Additionally, the CBC also offers home learning education packs for educators, parents, and caregivers. Through these learning packs, the CBC provides age-appropriate resources to support young learners in understanding that there are many different types of families.

 

For Young Adult readers, the CBC is focusing on graphic novels and comics. Their 2023 Celebrate Pride with Comics campaign highlights a list of new YA graphic novels. For comic book fans, they also showcase Marvel and DC comics that feature LGBTQ+ characters.

White box, rainbow stripe, CBC Diversity

LGBTQ Reads

 

Looking for a list of LGBTQ+ books for middle grade readers? Check out the LGBTQ Reads book list for middle grade readers. The site offers book lists sorted by age-level appropriateness, and the middle grade list is extensive!

 

The LGBTQ site is dedicated to promoting curated reading lists for all ages. They provide links to book details and purchasing platforms. According to their website, LGBTQ Reads works to update lists on a regular basis. They’re also open to feedback from authors who feel their books may need to be added or recategorized.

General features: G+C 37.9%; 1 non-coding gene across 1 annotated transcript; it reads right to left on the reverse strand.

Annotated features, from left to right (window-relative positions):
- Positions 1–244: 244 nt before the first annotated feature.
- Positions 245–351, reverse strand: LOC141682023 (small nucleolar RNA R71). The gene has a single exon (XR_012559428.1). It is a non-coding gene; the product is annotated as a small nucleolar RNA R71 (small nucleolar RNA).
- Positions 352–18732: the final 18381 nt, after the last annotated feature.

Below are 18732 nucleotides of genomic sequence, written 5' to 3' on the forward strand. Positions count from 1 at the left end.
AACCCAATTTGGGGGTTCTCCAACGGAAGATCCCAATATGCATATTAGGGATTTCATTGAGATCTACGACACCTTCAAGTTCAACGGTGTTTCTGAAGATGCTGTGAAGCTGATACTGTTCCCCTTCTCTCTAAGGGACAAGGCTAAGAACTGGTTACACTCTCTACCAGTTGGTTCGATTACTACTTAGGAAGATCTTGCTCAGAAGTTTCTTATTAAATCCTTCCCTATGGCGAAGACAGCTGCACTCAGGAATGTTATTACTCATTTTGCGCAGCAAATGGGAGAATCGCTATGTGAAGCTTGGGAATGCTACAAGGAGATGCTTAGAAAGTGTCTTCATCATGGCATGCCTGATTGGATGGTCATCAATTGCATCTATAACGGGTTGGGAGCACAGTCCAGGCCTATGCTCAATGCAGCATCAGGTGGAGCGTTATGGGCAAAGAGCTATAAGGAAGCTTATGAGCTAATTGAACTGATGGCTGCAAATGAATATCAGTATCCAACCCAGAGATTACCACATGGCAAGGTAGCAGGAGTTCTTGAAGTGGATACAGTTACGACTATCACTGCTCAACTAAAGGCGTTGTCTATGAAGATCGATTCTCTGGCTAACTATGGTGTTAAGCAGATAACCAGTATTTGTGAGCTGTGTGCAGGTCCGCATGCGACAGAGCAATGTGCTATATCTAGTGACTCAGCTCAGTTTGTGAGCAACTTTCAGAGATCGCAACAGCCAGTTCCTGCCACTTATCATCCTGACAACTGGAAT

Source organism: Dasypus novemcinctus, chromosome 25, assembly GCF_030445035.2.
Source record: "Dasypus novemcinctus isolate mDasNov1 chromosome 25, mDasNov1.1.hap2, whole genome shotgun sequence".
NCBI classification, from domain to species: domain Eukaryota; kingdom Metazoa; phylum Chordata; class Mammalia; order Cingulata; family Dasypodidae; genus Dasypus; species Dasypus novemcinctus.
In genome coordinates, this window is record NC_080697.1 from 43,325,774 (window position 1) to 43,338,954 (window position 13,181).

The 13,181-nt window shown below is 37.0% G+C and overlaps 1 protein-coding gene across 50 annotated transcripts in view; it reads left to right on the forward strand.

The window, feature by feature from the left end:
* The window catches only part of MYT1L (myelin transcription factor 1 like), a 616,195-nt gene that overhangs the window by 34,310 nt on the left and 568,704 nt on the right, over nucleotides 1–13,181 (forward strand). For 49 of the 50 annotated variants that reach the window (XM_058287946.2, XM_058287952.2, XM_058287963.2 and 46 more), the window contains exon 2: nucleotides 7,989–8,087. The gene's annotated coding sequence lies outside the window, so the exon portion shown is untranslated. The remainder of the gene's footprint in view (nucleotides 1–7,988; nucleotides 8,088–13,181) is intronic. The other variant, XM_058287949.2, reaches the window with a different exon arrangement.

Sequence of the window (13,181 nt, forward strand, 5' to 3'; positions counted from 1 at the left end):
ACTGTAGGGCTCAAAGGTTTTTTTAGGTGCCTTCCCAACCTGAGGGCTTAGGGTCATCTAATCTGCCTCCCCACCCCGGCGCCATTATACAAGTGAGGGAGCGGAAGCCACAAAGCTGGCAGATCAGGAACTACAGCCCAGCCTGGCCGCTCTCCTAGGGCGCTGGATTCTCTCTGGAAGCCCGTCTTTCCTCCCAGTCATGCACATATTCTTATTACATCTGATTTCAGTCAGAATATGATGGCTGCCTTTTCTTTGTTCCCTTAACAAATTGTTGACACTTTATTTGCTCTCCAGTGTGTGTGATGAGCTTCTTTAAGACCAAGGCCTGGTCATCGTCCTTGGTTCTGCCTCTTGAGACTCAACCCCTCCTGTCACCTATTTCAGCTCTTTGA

Multi-colored books with LGBTQ Reads text beneath

WNDB Walter Grant

The Walter Dean Myers Grant program provides grants of $2,000 each to promising diverse writers and illustrators who are currently unpublished. In addition to a grant for disabled writers, there are two Walter Grants being offered for trans writers and illustrators.

The submission window for Walter Grants opened on June 1 and will close on June 30. Find more information and links to the application by visiting the WNDB Walter Grant page.

badge logo for We Need Diverse Books - text with pink brush marks at top and botto
Within the world of middle grade books, there are so many opportunities to celebrate diversity and uplift LGBTQ+ voices!

News From the CBC

Middle Grade Authors

The mission of the Children’s Book Council (CBC) is to support the children’s publishing industry by connecting publishing professionals and creators with young readers. And they find a lot of ways to fulfill that mission. Take a look at some of the things the CBC is doing in the world of children’s books.

The CBC Diversity Initiative

White box, rainbow stripe, CBC Diversity

Founded in 2012, the CBC Diversity Initiative advocates for an inclusive and representative children’s publishing industry. The initiative is rooted in the belief that ALL children should see themselves and their worlds reflected in books. 

As part of this initiative, the CBC champions diverse book creators and their books, and they create and maintain diverse reading resource lists that can be used by teachers, librarians, booksellers, and parents.

The #FReadom Movement